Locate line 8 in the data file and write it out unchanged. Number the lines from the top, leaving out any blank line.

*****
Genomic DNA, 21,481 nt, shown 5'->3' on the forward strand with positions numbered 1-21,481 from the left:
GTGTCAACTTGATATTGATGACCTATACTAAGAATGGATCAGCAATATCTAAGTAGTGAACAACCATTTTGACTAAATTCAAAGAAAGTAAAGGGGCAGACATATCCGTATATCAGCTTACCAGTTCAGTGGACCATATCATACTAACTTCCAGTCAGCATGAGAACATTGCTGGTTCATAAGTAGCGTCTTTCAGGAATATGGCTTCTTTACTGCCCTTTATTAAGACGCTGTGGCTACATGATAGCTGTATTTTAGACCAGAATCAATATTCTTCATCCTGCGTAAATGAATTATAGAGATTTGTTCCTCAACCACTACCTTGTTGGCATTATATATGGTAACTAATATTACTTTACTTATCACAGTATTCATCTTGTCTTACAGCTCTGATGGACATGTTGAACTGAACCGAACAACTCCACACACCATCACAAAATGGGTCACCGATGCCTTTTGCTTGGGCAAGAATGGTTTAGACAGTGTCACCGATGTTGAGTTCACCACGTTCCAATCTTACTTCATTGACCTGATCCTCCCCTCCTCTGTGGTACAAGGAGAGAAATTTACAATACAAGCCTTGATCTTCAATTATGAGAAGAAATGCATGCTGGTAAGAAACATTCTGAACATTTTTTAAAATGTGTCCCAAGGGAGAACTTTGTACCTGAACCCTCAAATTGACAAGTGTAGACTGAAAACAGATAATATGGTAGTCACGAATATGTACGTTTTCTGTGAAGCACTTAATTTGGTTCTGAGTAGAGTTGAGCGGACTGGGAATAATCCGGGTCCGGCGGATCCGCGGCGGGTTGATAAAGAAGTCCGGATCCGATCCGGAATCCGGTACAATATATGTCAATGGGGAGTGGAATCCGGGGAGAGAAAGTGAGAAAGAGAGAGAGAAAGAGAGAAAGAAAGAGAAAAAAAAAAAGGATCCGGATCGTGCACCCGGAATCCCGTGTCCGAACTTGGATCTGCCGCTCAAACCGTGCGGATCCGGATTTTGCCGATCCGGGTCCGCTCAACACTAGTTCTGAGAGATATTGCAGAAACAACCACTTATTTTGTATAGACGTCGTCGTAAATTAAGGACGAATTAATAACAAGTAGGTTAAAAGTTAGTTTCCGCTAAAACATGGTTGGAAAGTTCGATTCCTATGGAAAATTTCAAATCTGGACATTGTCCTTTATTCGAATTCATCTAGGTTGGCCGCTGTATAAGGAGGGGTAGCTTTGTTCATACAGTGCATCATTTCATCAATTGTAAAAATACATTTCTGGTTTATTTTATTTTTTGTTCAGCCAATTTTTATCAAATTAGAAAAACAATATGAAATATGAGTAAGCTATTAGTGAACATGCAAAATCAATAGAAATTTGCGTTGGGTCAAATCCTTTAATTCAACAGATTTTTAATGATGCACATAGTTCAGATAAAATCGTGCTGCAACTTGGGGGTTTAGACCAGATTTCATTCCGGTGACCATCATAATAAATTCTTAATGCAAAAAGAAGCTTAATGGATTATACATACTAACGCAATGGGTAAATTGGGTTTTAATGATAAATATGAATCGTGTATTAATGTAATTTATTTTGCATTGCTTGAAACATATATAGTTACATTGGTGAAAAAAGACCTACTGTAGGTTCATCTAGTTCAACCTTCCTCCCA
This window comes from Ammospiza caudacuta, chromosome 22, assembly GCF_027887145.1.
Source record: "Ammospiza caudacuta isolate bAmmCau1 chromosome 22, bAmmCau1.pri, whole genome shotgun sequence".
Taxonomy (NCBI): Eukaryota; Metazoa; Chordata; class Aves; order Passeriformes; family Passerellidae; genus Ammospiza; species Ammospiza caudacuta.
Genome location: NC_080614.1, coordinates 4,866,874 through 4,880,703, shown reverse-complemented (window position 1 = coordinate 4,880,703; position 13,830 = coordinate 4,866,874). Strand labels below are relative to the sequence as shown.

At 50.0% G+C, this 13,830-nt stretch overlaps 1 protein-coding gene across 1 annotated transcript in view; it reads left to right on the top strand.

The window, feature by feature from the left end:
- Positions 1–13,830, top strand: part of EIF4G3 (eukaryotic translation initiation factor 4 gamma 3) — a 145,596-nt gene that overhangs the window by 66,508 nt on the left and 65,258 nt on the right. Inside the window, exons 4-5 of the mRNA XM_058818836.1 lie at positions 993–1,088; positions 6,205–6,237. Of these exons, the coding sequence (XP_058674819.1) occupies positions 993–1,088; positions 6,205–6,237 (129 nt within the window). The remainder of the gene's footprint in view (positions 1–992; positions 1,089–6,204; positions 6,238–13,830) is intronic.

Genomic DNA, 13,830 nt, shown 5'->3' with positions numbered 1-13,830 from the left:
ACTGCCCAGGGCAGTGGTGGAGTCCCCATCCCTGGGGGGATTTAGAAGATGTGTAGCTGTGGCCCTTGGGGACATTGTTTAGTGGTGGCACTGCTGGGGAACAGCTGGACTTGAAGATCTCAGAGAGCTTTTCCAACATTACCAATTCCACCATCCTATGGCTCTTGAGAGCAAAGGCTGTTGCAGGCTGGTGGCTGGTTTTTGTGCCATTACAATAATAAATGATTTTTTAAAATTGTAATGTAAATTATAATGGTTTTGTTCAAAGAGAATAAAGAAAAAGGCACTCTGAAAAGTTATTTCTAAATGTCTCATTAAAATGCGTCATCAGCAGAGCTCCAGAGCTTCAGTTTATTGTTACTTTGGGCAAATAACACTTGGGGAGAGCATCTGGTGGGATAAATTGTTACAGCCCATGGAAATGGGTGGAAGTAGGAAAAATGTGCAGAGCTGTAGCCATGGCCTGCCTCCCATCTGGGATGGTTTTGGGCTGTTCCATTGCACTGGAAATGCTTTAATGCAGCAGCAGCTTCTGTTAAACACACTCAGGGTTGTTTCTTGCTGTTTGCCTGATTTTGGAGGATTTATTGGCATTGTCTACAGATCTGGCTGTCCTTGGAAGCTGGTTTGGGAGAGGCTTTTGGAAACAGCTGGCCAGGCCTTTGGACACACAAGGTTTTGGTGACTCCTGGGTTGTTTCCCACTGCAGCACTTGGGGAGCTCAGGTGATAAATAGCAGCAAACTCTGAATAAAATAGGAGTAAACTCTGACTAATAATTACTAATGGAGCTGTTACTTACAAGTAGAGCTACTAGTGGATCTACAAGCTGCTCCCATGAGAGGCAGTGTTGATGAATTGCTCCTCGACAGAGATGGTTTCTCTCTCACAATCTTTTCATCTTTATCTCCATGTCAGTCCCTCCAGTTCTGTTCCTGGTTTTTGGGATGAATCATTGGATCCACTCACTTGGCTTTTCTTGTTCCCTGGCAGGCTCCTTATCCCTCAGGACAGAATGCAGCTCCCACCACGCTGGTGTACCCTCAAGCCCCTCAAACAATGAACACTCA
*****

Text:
The window, feature by feature from the left end: